It follows the success of Nissan’s existing xStorage solution, which was developed in partnership with Eaton and has sold more than 1,000 units across Europe in just three months, with 5,000 units expected to be sold by the end of March 2018. Nissan expects to sell 100,000 home energy units by the end of FY2020 in Europe.

The new range of home and office charging units will be available from early 2018.

V2G. Over the past year in Denmark, Nissan has been testing a vehicle-to-grid option. Using Nissan bi-directional charging, customers can draw energy from the grid to power their car or van and then ‘sell’ excess back to the grid for others to use.

Nissan also announced a UK collaboration with OVO allowing customers to purchase an xStorage home energy unit at a discounted price enabling them to ‘sell’ back energy to the grid. This helps contribute to grid stability in a world where demand for energy is increasing due to a growing, urbanising population. It can result in an additional expected income for users averaging £350 / €400 per year.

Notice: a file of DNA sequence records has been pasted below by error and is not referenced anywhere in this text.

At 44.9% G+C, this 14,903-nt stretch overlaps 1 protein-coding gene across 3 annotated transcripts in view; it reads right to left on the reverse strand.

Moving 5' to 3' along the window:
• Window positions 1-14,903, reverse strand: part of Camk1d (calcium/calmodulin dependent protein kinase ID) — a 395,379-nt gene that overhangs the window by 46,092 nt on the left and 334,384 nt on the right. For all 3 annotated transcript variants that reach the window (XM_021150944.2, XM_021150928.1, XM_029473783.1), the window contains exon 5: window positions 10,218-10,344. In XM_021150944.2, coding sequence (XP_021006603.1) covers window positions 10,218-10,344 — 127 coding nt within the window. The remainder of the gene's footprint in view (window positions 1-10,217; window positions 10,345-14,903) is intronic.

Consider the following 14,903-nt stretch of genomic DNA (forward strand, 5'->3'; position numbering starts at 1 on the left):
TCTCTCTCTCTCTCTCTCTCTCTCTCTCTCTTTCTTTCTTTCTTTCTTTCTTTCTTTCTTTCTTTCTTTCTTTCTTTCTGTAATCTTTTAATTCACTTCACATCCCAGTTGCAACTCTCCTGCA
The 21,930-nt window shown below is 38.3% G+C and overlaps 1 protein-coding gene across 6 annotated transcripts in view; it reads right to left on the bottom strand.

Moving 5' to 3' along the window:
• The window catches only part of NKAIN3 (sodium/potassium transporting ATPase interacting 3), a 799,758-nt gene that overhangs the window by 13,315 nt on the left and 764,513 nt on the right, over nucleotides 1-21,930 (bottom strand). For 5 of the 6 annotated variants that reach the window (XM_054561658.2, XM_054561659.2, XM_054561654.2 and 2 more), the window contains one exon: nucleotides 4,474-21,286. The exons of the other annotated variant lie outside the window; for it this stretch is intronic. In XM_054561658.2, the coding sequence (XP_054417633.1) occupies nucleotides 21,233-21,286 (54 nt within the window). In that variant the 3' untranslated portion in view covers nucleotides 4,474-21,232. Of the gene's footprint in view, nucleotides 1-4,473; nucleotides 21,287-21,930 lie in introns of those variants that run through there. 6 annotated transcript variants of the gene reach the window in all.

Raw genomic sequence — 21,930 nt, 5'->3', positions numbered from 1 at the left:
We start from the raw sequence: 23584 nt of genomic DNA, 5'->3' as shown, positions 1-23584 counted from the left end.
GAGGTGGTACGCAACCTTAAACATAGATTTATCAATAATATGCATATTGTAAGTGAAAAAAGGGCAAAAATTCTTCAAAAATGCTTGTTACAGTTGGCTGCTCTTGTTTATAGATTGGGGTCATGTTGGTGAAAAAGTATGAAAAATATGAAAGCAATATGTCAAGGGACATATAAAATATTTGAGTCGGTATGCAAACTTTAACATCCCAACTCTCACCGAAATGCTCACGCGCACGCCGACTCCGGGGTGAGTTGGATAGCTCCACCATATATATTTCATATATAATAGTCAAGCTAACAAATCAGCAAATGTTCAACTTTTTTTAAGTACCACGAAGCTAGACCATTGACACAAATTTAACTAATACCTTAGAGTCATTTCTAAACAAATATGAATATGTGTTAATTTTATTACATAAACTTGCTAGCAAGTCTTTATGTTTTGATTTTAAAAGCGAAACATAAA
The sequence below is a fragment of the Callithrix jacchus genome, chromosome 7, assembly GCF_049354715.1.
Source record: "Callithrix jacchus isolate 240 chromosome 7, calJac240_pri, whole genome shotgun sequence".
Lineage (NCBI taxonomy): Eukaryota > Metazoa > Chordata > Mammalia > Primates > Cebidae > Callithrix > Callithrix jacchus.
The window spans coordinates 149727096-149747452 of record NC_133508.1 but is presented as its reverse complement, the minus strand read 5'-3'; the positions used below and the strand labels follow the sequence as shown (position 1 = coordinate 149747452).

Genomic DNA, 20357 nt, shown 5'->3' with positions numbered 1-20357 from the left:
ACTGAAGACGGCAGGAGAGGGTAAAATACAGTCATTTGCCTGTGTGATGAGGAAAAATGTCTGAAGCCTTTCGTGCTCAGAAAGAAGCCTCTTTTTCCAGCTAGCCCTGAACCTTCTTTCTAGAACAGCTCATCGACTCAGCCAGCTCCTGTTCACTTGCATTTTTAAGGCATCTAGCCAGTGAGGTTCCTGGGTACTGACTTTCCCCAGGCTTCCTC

Nissan is already exploring other regions in Europe to make V2G EVs a milestone for the future.

Step by step we are removing any barriers to electric vehicle adoption – from infrastructure investment, to how people access the power itself. Over the coming decades through our Nissan Intelligent Mobility vision, the electric ecosystem will transform modern life as we know it. But while the starting point for it is 100% electric vehicles like the new LEAF and e-NV200, the impact goes much further. With fewer emissions, our cities and air will be cleaner. With more intelligent safety features, car accidents would be reduced dramatically. With better connections between vehicles and their surroundings, the school run or daily commute will no longer be clogged with traffic. And by letting people charge their vehicle and their home from each other, we can use our time and energy supplies more efficiently than ever.